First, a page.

Lyrics to the original Frosty the Snowman song by Steve Rollins and Steve Nelson in 1950, make no mention of any religious icons. But later, Frosty was picked up by Rankin Bass, who made all those cartoons that my generation grew up watching at holiday time. Rankin Bass added the Santa factor, and no amount of love or money will convince me that Santa is secular, so please don’t try. Once you’ve got Santa added, it’s all over and Frosty gains religious overtones.
Please don’t mistake this as an anti-Frosty or anti-Santa or anti-Christmas diatriabe. (Aside: Doncha think it’s interesting that the anti-Santa campaign is religiously motivated?) It’s just that I was reading about how scAlito, the new Supremes nominee, has ruled on various things and one of the cases listed mentions Frosty. Here’s a quote from the NY Times:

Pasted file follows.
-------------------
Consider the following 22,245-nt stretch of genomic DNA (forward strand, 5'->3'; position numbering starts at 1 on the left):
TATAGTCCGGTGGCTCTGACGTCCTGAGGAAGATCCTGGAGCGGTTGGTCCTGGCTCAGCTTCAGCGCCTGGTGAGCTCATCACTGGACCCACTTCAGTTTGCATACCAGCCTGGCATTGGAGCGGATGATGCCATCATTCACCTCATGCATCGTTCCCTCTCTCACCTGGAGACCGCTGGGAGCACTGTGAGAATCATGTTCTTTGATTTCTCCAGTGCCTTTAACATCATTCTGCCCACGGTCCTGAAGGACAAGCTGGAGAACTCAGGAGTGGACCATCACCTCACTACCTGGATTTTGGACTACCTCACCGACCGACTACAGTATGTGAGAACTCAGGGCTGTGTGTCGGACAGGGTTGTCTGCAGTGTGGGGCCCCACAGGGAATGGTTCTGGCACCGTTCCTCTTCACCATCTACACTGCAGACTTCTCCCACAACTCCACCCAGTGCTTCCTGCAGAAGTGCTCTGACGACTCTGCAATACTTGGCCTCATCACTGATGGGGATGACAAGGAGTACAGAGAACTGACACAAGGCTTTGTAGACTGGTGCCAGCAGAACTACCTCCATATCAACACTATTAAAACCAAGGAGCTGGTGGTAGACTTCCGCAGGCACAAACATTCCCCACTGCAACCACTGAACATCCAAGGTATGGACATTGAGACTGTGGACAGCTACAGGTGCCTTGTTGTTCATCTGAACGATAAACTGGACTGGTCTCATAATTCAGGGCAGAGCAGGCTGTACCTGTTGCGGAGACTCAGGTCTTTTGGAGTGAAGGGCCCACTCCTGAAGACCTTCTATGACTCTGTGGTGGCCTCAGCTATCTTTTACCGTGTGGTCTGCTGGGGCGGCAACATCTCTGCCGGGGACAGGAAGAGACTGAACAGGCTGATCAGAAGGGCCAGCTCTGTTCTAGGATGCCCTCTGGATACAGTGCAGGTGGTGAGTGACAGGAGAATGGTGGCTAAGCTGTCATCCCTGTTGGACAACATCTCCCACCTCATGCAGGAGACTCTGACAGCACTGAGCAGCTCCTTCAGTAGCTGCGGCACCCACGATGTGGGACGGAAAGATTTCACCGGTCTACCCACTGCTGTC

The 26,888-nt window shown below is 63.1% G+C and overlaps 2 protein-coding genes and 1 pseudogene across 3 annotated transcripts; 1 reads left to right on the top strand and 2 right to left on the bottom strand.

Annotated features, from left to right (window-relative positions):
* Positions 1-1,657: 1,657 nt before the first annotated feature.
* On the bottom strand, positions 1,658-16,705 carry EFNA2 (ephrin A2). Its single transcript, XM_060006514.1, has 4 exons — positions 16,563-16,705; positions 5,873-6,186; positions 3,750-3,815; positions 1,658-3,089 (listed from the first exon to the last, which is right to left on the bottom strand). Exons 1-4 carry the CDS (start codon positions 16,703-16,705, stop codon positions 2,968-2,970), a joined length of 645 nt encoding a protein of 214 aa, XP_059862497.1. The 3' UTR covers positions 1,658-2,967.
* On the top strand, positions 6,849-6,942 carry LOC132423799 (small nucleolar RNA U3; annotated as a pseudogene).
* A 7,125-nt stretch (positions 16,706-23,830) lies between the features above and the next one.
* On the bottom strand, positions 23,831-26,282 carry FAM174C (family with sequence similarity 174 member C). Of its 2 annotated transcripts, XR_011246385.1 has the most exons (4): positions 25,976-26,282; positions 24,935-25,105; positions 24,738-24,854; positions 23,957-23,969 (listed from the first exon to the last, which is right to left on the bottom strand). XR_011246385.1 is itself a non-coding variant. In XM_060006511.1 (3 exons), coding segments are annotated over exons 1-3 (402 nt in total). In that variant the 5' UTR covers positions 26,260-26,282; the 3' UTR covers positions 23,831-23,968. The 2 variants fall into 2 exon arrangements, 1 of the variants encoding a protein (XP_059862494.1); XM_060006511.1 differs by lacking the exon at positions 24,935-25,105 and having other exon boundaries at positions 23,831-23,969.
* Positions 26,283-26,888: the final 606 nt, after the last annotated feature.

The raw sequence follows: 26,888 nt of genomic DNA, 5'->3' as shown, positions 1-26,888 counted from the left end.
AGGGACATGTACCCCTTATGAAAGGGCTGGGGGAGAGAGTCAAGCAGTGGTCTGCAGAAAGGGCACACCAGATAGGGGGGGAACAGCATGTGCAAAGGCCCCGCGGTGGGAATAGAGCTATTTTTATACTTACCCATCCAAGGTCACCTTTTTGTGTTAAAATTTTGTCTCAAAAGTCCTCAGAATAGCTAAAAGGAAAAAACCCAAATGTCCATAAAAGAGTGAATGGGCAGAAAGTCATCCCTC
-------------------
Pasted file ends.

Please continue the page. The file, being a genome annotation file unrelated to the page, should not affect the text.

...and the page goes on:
The court held that the display didn’t violate the establishment clause of the First Amendment because in addition to a creche and a menorah, it also had a Frosty the Snowman and a banner hailing diversity.
I’m just saying that I’m not convinced that Frosty represents a secular icon, or that Frosty is even really secular. It appears that he was conceived as a secular icon, but that pop culture has created a partnership with Santa that belies his secular roots.
Yeah, I’m obsessing over the details. It’s because the big picture freaks me out. And no, I haven’t forgetten about Scooter. Have you?